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The smaller part (with the hook) remained captured by the retaining pin and the longer part fell out when I removed the grip.
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Old 09-26-2018, 11:02 PM
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The smaller part (with the hook) remained captured by the retaining pin and the longer part fell out when I removed the grip.
Well, that seems a bit weird.

Did the sear pin look normal? Not peened, scarred or otherwise visibly damaged?

Okay, this is just a SWAG, mind you ... but ... I'd not be shocked to learn that a previous owner had exerted some improper and significant force against the top half of the spring, for whatever reason, and it weakened it to where it finally snapped off above the pin.
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Old 09-28-2018, 02:33 PM
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The spring pin was a bit rough but I'm not sure that wasn't caused by me removing it. Also, considering the friction caused during previous installation, it might have been like that before I removed it. For sure I'd want to replace the pin with the spring (assuming parts availability).

I hope you don't mind if I prevail on your expertise and generosity. The trigger/hammer/reset still doesn't function properly. So, I threw caution to the wind and disassembled the frame after examining a 3913 first. Look what I found. Think I have a problem with the disconnector?

Also, the sear is stamped "For DA gun use only M hammer". This is a 908. Is that the wrong sear?

Thanks alway!
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Old 09-28-2018, 03:07 PM
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Fastbolt discusses the "super sear" in post 16 here - 5906tsw vs. Regular 5906
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Old 09-28-2018, 03:19 PM
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Fastbolt discusses the "super sear" in post 16 here - 5906tsw vs. Regular 5906
Thanks for that. Very interesting. Even more interesting for me were his comments about the plastic disconnector. I can't imagine what happened to this gun to cause both the disconnector and sear spring to break. Otherwise, the gun doesn't appear abused or "used up". I guess I better order a handful of disconnector while they're available.
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Old 09-28-2018, 03:33 PM
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My 5906TSW was obviously from a group of cop guns - looked excellent - and had the same damaged parts. I replaced the disconnector with a metal version because I already had one in my parts bag but I probably would have ordered the metal instead of the polymer version anyway.
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Old 09-28-2018, 03:39 PM
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The spring pin was a bit rough but I'm not sure that wasn't caused by me removing it. Also, considering the friction caused during previous installation, it might have been like that before I removed it. For sure I'd want to replace the pin with the spring (assuming parts availability).

I hope you don't mind if I prevail on your expertise and generosity. The trigger/hammer/reset still doesn't function properly. So, I threw caution to the wind and disassembled the frame after examining a 3913 first. Look what I found. Think I have a problem with the disconnector?

Also, the sear is stamped "For DA gun use only M hammer". This is a 908. Is that the wrong sear?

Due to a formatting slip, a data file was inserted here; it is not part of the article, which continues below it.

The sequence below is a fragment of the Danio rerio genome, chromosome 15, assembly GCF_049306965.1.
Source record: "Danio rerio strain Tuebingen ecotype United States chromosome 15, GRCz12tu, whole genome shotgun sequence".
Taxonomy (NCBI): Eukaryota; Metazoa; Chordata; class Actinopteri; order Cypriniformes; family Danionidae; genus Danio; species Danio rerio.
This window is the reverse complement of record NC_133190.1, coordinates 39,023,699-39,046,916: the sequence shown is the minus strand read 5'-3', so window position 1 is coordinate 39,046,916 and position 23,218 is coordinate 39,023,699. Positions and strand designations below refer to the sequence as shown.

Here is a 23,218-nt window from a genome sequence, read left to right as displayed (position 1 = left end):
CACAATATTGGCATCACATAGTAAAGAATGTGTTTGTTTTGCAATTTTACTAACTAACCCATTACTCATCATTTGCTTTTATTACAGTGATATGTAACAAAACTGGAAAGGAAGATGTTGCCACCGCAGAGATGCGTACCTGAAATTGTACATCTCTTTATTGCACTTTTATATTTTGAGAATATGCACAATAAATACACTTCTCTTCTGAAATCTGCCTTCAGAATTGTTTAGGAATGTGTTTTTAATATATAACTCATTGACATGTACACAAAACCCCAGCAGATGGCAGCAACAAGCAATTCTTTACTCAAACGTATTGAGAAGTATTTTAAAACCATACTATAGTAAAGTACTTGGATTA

Thanks alway!
What the hell happened with that 908?!? That a bad joke or did the previous owner seriously damage (at least?) the sear spring and disconnector in a botched attempt (attempts?) to "work on the gun"?

Yes, the DA Only MIM sear is the proper MIM sear that goes with the MIM TDA & DAO hammers.

Yes, it's possible for an inattentive armorer or smith to break off the tail of the plastic (nylon) disconnector while improperly removing it, if they don't know the order of disassembly and how to carefully move the tail around the drawbar's disconnector tab, using the tip of a pin punch. (The DAO gun is a different when it comes to the order of disconnector & drawbar removal and installation.) However, I've never even heard of one being broken in half, in the middle. Your pics make it look like the bottom curved surface of the disconnector is roughened, too, like maybe someone was really prying or pushing on it?

My advice? Do Not shoot that gun before it's been carefully inspected and repaired by someone trained and familiar with repairing S&W 3rd gen DA guns, to make sure that whoever damaged the sear spring and the disconnector didn't do anything else that might have compromised the gun's normal and safe operation. That's weird and not a little bit scary.

Just my thoughts.
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Old 09-28-2018, 03:47 PM
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GB's revenge.
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Old 09-28-2018, 04:47 PM
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When the steel disconnector was replaced by the plastic one later in the 90's, we were told in an armorer class that it had been heavily tested before being adopted.

One of the instructors telling us about it (who had worked in production for many years) said that factory testing had shown the plastic disconnector to have run side-by-side with the steel one in exhaustive testing.

If I remember correctly, back then he said the testing had revealed the plastic disconnector ran out beyond 25K rounds fired with no signs of problems. That was when the parts were installed in the guns and just being subjected to normal working forces. The only "weakness" of the plastic part, if you want to call it one, is that inattentive armorers could exert improper force against it and damage the tail or "wings".

An advantage to the plastic disconnector is two-fold.

First, the dimensions and tolerances are more precise and consistent than the older steel parts. In older armorer manuals there was a problem/correction involving a length(height) problem, where the disconnector was too long. A Skips-DA condition could result. I think it was referred to as long tail disconnector. The correction (aside from just trying another disconnector) was to carefully stone the bottom of the tail, but remove too much metal and you could have another, different functioning problem.